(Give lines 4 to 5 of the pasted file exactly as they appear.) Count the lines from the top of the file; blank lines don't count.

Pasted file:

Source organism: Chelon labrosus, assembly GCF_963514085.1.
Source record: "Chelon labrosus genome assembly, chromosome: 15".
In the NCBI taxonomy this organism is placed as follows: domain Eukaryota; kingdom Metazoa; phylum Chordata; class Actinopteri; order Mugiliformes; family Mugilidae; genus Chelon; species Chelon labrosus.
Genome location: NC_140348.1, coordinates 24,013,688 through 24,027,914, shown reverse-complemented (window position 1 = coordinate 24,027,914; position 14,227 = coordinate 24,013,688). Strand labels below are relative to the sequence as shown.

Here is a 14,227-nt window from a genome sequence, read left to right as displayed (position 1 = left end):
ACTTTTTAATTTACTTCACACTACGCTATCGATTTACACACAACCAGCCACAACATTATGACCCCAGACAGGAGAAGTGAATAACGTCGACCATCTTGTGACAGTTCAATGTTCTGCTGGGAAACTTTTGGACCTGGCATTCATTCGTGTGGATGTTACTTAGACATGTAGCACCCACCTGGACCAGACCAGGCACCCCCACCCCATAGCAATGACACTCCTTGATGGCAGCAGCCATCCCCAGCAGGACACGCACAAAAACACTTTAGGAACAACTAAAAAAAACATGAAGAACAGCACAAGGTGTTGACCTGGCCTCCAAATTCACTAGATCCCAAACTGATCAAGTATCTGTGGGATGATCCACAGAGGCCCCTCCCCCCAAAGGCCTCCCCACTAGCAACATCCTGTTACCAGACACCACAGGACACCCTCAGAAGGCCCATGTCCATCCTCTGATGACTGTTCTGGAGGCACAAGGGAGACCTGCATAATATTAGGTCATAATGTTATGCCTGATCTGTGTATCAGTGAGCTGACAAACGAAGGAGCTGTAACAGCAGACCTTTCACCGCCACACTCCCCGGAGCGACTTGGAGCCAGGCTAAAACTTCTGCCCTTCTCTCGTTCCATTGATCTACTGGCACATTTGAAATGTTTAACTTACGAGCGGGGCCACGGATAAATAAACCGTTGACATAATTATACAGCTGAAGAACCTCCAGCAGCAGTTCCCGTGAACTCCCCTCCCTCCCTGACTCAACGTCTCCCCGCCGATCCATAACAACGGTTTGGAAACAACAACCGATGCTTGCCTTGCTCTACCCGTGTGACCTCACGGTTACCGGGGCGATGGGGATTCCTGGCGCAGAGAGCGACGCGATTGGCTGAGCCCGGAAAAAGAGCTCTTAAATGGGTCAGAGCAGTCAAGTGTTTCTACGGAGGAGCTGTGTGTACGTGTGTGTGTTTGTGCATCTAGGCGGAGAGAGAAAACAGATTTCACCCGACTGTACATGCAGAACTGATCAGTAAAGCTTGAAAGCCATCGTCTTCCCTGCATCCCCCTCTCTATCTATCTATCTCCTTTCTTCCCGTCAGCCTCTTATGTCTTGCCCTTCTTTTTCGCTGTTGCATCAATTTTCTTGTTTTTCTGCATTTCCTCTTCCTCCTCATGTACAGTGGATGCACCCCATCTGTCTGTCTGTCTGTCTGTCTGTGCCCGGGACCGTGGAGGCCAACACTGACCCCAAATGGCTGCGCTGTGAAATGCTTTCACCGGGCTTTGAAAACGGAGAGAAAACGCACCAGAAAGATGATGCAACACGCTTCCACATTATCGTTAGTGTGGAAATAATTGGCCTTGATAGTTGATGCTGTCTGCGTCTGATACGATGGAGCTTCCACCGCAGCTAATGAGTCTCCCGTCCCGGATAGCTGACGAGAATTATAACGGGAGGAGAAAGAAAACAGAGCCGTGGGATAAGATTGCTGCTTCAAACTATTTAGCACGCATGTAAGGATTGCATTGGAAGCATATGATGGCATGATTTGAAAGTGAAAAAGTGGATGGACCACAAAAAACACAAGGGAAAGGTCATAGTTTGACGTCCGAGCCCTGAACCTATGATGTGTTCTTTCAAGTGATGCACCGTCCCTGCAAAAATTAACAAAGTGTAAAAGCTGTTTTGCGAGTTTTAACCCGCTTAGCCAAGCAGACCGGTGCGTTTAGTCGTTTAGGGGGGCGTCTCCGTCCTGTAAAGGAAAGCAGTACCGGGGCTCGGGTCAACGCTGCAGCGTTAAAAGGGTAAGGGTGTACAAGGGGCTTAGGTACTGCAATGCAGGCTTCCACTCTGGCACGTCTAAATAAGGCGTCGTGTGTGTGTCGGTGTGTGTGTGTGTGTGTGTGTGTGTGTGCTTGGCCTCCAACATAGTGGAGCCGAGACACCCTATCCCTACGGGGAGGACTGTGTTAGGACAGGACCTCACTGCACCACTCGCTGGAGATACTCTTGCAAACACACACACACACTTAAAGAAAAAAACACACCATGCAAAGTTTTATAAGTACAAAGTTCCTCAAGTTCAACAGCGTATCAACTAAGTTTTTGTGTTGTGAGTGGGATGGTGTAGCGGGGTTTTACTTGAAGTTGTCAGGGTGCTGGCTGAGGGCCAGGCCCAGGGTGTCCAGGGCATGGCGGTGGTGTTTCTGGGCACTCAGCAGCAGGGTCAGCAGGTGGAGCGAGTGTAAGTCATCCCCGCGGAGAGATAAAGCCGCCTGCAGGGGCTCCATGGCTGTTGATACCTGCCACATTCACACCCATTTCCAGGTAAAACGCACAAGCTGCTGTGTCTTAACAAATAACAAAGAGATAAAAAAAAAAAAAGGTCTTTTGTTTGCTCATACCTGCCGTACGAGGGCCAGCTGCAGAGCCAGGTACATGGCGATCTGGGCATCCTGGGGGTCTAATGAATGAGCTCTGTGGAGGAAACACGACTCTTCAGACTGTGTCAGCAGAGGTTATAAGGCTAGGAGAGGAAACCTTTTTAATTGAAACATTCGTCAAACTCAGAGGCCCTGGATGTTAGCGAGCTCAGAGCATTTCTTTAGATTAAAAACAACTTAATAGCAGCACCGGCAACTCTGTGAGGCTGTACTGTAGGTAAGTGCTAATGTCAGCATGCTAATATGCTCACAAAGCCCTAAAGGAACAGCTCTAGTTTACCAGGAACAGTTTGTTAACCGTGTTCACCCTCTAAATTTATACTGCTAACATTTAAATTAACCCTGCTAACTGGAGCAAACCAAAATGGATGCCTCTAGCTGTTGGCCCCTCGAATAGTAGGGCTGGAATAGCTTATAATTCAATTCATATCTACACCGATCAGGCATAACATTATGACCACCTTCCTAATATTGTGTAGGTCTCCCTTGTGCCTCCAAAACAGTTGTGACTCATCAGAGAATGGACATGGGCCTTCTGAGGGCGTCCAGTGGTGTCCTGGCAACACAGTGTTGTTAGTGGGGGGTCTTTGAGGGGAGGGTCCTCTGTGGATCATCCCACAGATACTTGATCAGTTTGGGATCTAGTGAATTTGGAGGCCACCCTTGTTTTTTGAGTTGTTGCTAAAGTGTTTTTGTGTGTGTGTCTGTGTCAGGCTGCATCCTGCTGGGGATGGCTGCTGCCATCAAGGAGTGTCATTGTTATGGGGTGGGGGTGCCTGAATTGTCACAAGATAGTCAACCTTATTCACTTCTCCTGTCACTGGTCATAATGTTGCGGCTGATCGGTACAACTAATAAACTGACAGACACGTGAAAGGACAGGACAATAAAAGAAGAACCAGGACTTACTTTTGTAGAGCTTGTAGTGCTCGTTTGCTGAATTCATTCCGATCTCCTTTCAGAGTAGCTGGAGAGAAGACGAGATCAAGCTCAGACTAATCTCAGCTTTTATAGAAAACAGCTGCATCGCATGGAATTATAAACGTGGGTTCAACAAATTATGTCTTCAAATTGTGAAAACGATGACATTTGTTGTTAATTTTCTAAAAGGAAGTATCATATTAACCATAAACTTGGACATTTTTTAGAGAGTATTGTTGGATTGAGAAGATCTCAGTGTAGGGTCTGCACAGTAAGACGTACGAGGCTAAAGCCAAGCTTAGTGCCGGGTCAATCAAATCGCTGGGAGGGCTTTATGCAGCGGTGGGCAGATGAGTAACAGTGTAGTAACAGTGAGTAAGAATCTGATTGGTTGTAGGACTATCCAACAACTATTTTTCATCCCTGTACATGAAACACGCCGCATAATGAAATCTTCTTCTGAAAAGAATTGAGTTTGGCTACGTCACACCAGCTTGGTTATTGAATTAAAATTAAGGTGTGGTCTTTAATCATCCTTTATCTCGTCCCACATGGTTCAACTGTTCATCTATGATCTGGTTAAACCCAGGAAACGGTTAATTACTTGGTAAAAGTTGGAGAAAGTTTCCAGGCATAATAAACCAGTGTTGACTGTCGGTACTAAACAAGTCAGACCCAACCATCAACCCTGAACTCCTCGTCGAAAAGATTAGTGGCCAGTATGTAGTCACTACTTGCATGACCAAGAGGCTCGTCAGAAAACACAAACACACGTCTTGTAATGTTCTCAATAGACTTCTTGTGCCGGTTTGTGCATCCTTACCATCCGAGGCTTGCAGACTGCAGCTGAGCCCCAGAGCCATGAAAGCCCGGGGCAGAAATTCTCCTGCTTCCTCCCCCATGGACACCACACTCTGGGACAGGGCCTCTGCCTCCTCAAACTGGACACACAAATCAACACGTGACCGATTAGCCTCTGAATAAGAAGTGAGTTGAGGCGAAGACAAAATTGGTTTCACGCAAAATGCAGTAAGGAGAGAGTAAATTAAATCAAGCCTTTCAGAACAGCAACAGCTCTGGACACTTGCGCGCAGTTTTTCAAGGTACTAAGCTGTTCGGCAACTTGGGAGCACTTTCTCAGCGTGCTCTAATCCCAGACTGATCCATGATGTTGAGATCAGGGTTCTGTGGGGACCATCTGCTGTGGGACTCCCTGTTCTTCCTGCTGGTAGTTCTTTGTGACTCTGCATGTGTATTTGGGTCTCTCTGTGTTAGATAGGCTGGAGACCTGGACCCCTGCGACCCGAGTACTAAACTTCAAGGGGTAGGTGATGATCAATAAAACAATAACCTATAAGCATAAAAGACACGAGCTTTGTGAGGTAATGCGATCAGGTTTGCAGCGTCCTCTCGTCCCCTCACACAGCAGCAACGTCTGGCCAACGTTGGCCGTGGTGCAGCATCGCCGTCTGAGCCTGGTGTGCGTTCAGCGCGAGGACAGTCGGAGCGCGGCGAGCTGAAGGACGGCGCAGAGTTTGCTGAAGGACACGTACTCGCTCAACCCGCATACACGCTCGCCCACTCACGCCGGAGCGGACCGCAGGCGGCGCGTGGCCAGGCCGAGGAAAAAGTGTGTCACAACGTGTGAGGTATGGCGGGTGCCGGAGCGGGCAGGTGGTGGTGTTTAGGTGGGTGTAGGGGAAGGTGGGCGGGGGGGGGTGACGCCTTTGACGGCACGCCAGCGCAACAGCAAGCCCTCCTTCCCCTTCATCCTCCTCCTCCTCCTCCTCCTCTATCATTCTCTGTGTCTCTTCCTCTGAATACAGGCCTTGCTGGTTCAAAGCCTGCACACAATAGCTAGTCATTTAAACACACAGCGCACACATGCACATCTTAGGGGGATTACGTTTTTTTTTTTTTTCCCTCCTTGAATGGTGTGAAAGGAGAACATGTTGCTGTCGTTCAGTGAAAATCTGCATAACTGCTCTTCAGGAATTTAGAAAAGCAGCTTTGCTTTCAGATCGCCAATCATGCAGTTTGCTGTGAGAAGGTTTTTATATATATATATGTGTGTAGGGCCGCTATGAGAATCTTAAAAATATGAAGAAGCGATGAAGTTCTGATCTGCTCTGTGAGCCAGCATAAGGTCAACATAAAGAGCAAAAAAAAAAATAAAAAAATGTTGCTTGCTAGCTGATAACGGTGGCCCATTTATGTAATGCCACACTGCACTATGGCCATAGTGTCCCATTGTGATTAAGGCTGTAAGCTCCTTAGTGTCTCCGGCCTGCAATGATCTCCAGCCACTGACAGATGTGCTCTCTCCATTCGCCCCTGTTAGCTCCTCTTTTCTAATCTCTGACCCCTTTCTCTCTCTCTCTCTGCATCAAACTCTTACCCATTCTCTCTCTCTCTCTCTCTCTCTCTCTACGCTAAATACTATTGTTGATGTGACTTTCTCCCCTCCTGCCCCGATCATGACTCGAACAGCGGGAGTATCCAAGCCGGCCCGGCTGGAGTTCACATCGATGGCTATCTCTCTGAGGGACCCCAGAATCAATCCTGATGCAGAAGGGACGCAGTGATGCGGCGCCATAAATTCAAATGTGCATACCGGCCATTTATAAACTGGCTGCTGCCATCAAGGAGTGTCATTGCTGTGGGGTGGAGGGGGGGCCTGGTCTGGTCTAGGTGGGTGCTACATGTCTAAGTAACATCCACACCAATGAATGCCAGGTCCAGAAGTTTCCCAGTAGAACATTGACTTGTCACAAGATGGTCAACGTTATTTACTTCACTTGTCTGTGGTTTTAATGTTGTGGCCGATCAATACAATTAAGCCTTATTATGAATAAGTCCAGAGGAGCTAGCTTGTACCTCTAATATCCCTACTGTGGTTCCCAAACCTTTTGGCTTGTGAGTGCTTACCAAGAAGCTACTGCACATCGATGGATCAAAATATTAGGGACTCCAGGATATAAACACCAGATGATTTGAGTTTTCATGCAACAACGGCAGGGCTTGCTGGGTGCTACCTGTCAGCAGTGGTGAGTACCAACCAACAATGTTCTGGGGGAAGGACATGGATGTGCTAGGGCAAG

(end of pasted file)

Genome location: NC_140348.1, coordinates 24,013,688 through 24,027,914, shown reverse-complemented (window position 1 = coordinate 24,027,914; position 14,227 = coordinate 24,013,688). Strand labels below are relative to the sequence as shown.

Here is a 14,227-nt window from a genome sequence, read left to right as displayed (position 1 = left end):